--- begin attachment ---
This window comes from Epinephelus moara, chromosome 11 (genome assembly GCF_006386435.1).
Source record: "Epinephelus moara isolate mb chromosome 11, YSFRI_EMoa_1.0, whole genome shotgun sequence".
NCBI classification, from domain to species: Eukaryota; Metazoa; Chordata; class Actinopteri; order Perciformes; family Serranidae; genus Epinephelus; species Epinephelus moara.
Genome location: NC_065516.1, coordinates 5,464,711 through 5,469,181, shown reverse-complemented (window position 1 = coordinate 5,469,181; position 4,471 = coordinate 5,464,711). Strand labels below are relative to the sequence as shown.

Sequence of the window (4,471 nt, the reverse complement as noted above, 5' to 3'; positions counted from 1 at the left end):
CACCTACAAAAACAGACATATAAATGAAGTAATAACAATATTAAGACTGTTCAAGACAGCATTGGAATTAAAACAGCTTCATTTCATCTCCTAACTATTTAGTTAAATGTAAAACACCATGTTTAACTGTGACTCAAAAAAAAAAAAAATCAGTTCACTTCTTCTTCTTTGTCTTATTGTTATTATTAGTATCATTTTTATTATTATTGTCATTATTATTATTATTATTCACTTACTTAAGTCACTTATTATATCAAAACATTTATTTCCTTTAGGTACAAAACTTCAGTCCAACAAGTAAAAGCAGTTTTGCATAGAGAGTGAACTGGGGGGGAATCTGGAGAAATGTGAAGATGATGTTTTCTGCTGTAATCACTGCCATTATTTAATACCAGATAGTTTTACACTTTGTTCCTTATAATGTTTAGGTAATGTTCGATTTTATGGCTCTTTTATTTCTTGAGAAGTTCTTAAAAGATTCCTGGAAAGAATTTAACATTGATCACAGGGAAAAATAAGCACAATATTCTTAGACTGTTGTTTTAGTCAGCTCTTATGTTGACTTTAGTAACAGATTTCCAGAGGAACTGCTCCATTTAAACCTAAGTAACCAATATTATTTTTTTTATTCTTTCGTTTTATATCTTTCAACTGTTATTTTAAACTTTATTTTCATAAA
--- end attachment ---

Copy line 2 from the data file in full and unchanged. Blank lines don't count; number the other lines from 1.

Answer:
Source record: "Epinephelus moara isolate mb chromosome 11, YSFRI_EMoa_1.0, whole genome shotgun sequence".